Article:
Alex Kielar | November 23rd, 2019
The biggest game of the year for both teams, the Penn State Nittany Lions and Ohio State Buckeyes face off on Saturday for a huge Big Ten battle that will decide the Big Ten East. Kickoff is at noon on Fox between the second-ranked Buckeyes and eighth-ranked Lions.
Even after Penn State’s heartbreaking loss at the hands of Minnesota two weeks ago, they know they have their destiny in their hands. Run the table the rest of the way, and they are most likely in the Playoff. Ohio State is obviously not an easy task, however, and they will have to play a heck of a lot better than the last two weeks. They are coming off a win over Indiana, but they played sloppy on both sides and barely squeaked out a 34-27 victory. Ohio State is coming off a 52-21 tromping of Rutgers as they also control their own destiny to the Playoff. Let’s dive deeper into the matchup and what each team needs to do to win.
Penn State: Sean Clifford
Clifford has had a pretty good season but has struggled over the last couple of weeks against Minnesota and Indiana. In Penn State’s loss to Minnesota, he looked very rusty and made a number of mistakes, throwing three interceptions and completing just 23 of 43 passes. He looked to be forcing some of his throws and the turnovers were ultimately the difference in the game. Last week against Indiana, he didn’t attempt nearly as many passes, completing 11 of 23 for one touchdown and 179 yards.
Facing Ohio State in Columbus will not be an easy task for Clifford, but he will have to put up his best game yet and show he can perform in the big moment. Not including the Minnesota game, Clifford has thrown for 21 touchdowns to just three interceptions and a 61% completion percentage. Clifford can also make things happen with his legs, and he will certainly have to move around in this game. He will definitely have to limit the mistakes, and any turnovers would most likely cost the Nittany Lions the game. Arguably the best player in the country, defensive end, Chase Young returns this week and will fluster Clifford.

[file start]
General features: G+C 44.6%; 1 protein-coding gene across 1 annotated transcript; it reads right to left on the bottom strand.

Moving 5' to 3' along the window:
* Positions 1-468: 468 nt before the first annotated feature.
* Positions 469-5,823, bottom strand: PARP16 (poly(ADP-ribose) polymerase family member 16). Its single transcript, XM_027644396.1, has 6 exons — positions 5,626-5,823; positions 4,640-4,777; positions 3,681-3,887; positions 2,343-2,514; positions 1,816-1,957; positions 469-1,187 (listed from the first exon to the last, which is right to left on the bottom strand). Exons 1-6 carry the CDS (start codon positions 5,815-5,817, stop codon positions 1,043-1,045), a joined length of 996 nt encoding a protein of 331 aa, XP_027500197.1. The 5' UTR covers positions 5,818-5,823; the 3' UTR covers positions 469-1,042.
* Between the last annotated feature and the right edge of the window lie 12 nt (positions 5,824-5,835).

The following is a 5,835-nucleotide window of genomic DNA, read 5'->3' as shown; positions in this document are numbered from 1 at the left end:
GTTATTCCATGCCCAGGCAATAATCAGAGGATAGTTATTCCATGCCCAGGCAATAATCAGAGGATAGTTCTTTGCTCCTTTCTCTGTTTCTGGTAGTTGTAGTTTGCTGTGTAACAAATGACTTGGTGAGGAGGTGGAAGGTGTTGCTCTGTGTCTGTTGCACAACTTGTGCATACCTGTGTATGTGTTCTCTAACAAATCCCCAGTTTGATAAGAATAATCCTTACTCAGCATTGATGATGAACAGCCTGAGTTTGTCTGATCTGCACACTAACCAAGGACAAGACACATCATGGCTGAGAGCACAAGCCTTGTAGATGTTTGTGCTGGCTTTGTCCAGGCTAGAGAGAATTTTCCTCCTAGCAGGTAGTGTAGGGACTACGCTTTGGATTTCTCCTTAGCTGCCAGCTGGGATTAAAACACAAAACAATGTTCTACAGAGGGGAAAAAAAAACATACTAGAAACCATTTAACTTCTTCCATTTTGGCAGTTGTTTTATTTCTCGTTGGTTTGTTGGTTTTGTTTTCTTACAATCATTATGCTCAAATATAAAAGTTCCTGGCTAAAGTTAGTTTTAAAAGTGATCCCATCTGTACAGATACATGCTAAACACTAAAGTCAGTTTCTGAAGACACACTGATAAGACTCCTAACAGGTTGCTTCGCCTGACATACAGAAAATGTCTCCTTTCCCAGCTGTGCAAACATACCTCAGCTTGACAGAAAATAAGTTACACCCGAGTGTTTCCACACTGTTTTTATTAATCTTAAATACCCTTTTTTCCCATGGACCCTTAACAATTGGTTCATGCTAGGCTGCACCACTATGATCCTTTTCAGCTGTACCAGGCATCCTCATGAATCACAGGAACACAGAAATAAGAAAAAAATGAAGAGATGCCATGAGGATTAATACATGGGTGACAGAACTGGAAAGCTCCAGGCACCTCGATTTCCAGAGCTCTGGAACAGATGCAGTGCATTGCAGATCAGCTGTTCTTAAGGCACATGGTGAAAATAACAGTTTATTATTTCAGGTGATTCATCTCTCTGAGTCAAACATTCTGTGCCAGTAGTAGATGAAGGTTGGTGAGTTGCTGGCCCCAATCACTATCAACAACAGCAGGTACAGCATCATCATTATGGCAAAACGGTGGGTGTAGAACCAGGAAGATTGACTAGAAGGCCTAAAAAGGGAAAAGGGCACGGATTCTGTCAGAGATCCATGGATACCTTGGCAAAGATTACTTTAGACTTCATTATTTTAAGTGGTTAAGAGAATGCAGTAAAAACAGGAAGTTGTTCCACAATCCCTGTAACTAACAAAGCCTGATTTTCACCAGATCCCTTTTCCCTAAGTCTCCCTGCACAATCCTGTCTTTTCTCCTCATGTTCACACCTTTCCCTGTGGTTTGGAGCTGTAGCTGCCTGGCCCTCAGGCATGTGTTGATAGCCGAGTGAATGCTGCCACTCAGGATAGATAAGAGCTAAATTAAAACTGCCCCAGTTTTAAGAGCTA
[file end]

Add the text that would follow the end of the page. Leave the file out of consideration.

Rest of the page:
Ohio State: Justin Fields
On the other hand, Fields hasn’t really had one bad game, as he has thrown 31 touchdowns to just one interception, with a 69.1% (nice) completion percentage. He has thrown for at least 167 yards every game, throwing for over nine yards per attempt. He has also rushed for 377 yards and 10 touchdowns, with an average of 4.5 yards per rush. Fields could have a “field” day against the Penn State secondary that has allowed an average of 240 yards of offense in the air per game to just 76 yards on the ground. Even if the Penn State defense can get pressure on Fields, he can also use his legs to make something happen. Penn State’s front is its strength, with 34 yards, the most rushing yards they have given up to a quarterback, to Michigan’s Shea Patterson, and most rushing yards to a running back was also in the Michigan game, giving up 81 yards to Zach Charbonnet. Their defense struggled last week against Indiana’s Peyton Ramsey, allowing for him to throw for 371 yards with an average of nine yards per attempt and one touchdown. The touchdown was 38 yards and saw a breakdown in coverage for the defense.
Advantage: Ohio State